Year of birth and development treatment are shown on x-axis. The numbers shown in black, blue, red or green above each bar denote pregnancy rates at 1, 2, 3 and 4 years of age, respectively. Numbers on the bottom of the graph denote length of the first breeding season.

No differences in first breeding pregnancy rate were observed for heifers born in 2012, 2013 or 2015. Pregnancy was lower in 2014 born Range + Protein heifers. This lower pregnancy rate is associated with a lower rate of gain during the breeding season in the Range + Protein heifers than feedlot heifers (compare size of black bars in Figure 6).

The lower rates of gain and decreased pregnancy rate observed in the 2014 Range + Protein heifers trace back to a greater number of heifers from one sire allocated to this post-weaning treatment than the other two treatments. Pregnancy rates for the 2015 heifers differed due breeding herd, with 88 and 53% pregnancy rates observed for the two herds (heifers stratified by treatment to the 2 breeding herds).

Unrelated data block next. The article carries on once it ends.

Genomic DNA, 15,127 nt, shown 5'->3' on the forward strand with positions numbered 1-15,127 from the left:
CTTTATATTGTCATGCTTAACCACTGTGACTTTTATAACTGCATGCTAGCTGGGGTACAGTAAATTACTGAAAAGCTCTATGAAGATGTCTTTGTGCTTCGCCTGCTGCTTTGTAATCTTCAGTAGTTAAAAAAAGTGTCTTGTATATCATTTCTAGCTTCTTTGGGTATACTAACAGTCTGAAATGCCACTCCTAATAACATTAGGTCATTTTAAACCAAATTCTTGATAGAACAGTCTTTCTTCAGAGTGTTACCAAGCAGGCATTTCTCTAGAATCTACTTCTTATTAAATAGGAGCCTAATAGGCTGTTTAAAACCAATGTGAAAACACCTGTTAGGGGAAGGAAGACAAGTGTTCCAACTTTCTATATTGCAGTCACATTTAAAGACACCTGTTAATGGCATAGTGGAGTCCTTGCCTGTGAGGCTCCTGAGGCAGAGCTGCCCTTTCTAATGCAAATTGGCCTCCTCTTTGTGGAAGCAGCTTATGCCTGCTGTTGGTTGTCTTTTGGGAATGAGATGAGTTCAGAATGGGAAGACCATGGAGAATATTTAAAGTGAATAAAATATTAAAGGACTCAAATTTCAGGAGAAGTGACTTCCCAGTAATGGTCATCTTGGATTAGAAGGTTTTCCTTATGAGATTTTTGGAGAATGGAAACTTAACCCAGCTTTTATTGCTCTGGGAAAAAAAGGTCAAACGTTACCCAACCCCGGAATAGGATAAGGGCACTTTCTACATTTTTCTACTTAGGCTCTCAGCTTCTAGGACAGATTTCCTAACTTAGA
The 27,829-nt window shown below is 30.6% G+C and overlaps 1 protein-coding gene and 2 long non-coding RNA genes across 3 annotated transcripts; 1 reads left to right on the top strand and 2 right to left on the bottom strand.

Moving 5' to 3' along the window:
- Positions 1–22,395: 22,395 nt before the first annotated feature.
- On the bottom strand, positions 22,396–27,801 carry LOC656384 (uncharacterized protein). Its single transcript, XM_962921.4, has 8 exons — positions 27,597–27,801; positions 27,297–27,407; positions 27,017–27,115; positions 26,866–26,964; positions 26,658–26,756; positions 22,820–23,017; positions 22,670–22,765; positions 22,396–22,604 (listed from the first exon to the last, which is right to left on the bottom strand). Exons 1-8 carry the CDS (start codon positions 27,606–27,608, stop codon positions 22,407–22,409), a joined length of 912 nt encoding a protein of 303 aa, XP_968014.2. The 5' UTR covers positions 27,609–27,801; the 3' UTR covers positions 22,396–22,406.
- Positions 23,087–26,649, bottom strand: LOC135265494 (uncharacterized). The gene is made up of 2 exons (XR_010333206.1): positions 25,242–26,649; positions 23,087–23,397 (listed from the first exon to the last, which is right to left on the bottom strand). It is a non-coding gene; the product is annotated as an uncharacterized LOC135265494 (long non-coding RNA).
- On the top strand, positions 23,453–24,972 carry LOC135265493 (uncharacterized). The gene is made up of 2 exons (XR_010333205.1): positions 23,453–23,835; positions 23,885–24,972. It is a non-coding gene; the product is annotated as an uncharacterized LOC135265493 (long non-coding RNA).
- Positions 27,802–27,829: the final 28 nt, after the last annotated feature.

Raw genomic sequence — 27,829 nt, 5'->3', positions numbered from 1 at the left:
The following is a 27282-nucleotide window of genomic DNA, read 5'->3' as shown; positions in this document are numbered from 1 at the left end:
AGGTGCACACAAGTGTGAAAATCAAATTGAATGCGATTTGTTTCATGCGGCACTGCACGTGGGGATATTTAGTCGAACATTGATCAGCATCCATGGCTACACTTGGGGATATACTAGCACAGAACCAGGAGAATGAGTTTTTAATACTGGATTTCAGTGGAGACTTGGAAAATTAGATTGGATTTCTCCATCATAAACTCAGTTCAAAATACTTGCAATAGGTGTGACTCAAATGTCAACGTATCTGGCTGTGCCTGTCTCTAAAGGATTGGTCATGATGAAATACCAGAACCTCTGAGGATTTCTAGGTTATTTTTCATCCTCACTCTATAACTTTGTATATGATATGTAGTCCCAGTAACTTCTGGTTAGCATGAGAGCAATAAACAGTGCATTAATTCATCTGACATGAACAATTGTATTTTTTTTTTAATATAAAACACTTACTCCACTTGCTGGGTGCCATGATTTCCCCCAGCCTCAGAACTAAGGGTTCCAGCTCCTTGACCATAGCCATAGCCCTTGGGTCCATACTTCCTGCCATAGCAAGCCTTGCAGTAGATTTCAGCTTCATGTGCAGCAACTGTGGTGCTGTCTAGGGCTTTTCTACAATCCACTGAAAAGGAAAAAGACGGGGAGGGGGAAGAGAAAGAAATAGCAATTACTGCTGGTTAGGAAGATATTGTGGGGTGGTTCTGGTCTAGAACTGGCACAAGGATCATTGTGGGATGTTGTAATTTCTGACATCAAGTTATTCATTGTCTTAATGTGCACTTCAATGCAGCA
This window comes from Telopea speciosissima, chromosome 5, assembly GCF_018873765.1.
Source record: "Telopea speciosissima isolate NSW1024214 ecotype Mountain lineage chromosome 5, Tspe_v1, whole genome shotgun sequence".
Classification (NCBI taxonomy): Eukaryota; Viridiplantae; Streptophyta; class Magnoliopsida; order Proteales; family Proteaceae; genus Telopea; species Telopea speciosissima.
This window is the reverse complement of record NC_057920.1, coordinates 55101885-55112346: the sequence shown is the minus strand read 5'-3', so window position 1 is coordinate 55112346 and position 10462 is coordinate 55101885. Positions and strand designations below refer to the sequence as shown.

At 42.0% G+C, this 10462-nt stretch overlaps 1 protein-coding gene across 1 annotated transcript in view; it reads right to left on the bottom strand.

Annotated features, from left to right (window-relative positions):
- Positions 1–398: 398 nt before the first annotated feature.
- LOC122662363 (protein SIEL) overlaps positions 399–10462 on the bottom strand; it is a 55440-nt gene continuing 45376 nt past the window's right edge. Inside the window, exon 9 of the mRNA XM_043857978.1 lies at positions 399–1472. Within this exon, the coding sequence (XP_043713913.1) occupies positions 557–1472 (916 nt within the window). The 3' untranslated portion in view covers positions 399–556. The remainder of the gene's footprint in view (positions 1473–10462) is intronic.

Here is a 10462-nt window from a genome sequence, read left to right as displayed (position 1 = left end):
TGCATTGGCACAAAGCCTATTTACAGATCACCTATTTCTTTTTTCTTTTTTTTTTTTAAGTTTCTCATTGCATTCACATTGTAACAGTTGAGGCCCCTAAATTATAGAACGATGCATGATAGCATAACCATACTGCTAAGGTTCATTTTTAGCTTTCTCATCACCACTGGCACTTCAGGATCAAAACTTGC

“While these data aren’t associated with early breeding, the take home from this is that heifers that are bred before one year of age may be smaller throughout life, and this could have a positive effect on efficiency if proportion of calf production to cow weight remains equal to or exceeds that in heifers bred to calve at two.

“As Burt points out, the impact of breeding  at an age earlier than 13-15 months on coordination with calving season for the rest of the herd needs to be considered, as this this will affect marketing of the calves and subsequent management of the heifers (timing of shots, etc). However, having multiple calving seasons may provide alternatives to help deal with this.